The ability to make informed choices about what toxins black women expose themselves to, is completely dependent on having all the information and education available. Right now, a large amount of that information is missing, causing societal beauty standards and traditions to dictate what information is accessible. In a HuffPost Interview, Tenya Steele director of environmental health at WE ACT sums this up perfectly when she commented on the results of a similar study conducted by EWG saying:

    “Growing up in an African-American home, I would always hear ‘a women’s crown is her glory,’ or in other words, a woman’s hair is her ‘crown and glory.’ It’s something that she takes much pride in.

    It’s almost intimate; the relationship a black woman has with her hair. We learn from early childhood, what to do with it. And at some point, for an African-American young girl, that becomes using perms and relaxers on the hair. It’s a cultural norm. It’s a behavior that we learn to do and it’s understood it’s what you should do with your hair.

    There’s a serious lack of knowledge that using such toxic products, at such frequency, can have detrimental effects on one’s health and reproductive systems. This knowledge is imperative. Black consumers are totally in the dark about the deadly chemicals lurking in their hair products. And even if we do know that there are some harsh chemicals present, we still don’t understand the risks to our health. If our moms and aunts and friends all do it then it must be okay, right?

    Black women need to know what this means for their health. We have a right to know.”

    What You Can Do to Stop the Injustice

    After giving you so much information about the issues we are facing in today's cosmetic industry, I want to leave you feeling inspired about the changes you can make to help instead of feeling hopeless about the situation. There are so many empowering ways to help you and your family reduce your exposure to hazardous chemicals to and help spread awareness about the issue so that more pressure is put on the government to help us make these changes. Here's what you can do:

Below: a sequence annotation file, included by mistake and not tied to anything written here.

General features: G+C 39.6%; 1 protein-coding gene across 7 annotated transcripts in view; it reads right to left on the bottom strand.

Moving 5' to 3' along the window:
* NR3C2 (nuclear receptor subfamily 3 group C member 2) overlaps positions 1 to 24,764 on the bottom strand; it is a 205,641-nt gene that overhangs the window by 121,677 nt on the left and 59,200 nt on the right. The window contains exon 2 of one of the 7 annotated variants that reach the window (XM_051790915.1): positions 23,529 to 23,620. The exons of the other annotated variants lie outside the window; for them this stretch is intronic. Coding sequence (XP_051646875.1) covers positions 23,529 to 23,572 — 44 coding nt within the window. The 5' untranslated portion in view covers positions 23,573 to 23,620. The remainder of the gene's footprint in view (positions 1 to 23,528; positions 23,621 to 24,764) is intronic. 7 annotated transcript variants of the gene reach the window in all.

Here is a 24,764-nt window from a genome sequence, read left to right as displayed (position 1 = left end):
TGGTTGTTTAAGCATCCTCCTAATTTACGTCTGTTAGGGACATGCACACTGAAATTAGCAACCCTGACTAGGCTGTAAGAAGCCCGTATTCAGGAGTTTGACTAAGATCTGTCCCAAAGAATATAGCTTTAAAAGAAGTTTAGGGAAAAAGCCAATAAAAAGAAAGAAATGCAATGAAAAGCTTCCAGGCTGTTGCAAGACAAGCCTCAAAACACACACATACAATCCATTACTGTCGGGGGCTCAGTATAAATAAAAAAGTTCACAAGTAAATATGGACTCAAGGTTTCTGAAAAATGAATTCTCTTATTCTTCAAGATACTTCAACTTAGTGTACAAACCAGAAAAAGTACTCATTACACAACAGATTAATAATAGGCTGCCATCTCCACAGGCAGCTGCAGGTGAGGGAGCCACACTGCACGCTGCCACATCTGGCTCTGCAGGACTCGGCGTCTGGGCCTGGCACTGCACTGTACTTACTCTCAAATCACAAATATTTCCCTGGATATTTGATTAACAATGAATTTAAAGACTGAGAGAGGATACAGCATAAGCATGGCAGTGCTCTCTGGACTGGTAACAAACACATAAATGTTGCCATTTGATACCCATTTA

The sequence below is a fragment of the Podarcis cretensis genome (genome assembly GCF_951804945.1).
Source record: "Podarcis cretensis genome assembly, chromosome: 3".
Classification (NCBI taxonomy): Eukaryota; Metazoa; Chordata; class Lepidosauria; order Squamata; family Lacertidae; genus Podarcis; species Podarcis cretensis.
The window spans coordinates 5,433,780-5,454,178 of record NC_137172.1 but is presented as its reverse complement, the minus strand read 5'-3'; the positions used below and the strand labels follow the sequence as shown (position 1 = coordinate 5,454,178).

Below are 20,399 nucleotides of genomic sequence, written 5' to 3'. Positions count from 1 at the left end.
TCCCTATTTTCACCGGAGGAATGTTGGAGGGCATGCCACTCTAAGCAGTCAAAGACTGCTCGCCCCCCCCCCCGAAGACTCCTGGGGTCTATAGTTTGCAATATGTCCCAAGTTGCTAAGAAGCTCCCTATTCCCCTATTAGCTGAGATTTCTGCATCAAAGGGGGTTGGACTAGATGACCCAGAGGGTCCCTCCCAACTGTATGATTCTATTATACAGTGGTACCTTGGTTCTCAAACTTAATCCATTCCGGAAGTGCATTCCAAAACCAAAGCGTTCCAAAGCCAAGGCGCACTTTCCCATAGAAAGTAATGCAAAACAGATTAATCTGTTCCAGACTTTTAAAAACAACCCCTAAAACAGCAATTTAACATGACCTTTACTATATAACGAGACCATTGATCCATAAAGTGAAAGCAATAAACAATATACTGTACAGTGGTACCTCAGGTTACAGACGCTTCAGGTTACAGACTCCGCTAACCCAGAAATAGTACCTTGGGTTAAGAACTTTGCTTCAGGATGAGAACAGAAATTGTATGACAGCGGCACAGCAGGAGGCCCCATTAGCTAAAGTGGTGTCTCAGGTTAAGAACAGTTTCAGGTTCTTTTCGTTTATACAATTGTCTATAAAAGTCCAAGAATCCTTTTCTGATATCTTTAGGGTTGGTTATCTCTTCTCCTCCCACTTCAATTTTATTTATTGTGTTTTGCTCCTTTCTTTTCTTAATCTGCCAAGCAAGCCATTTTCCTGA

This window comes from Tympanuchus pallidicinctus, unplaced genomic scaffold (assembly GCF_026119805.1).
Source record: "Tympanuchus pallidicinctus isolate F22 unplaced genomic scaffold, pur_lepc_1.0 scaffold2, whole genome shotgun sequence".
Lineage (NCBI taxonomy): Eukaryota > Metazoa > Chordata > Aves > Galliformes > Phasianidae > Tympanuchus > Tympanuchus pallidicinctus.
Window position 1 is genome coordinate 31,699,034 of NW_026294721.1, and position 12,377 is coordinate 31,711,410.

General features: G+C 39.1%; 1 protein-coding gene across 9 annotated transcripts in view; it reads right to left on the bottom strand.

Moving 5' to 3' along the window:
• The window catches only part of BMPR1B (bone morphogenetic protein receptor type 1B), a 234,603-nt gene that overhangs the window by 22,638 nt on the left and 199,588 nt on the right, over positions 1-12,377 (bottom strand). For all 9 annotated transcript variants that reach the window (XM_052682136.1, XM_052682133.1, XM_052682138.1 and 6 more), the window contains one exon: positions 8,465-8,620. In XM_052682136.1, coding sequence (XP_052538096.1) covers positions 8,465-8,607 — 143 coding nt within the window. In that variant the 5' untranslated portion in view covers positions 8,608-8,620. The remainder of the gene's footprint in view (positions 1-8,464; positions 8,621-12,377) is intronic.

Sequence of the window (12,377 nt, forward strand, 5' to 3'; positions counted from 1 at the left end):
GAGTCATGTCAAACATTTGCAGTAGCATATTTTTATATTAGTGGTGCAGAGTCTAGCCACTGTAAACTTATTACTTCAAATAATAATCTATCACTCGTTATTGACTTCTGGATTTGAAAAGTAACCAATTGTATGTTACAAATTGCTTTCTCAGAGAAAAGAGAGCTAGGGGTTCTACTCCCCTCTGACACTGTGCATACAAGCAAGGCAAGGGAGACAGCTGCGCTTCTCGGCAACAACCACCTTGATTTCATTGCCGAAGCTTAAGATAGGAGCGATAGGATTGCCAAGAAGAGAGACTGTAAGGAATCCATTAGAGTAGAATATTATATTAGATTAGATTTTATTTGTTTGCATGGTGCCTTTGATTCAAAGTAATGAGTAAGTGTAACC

• Try making your own beauty care products, if you have the time. It's fun and it's one of the only ways you truly know what is going into your products. There are many easy recipes to find online for all of your personal care needs from head to toe. 

    • Even if you don't want to get too creative, try limiting what type of products you are using. You might be pleasantly surprised at how far a bar of natural soap from a local farmers market and bottle of almond or coconut oil can get you for way less chemical exposure and way less money.

    • Buy products rated by EWG to have a low exposure safety rating.

    • Support black-owned businesses, like myself, who sell handcrafted beauty products meant to help us heal and detox from chronic chemical exposure with ingredients from trusted sources.

    • Stop perpetuating racist beauty standards! If you were born with the privileges that come with having lighter skin, please use it to support and empower the people of color around you. Don't shame them for wearing their curly and kinky hair out naturally, or for wearing traditional hair wraps, weaves, or locs just because this society incorrectly implies that anyone's hairstyle has anything to do with professionalism or intelligence. If you are a black man or woman, be PROUD and UNAPOLOGETIC of your beautiful natural features and stop risking your health just to "fit in". Let your relaxer grow out, try wearing makeup less often, switch to fragrance-free moisturizers or ones only scented with essential oils.

    • If you are into technology, here are a couple of really amazing apps that help you to reduce chemical exposure in your daily life and give you easy access to information on safe products to buy on the go:

      • Detox Me: "This free smartphone app walks you through simple, research-based tips on how to reduce your exposure to potentially harmful chemicals where you live and work—and it keeps track of your progress." Created by Silent Springs Institute. Available for free on the Google play store and Apple Store.

      • Healthy Living: "EWG’s Healthy Living provides mobile access to our Food Scores and Skin Deep guides, providing on-the-go information on tens of thousands of foods and more than 72,000 personal care products ." Created by Environmental Working Group (EWG). Available for free on the Google play store and Apple Store.

      • Donate or volunteer your time to help any of these amazing nonprofit organizations who are doing everything in their power to make change happen sooner:


        Disclaimer: I am not a doctor or medical professional. This post is not meant to diagnose or treat any medical conditions or diseases. If you or a loved one are suffering from any symptoms or illness, please seek proper diagnosis and treatment with a physician.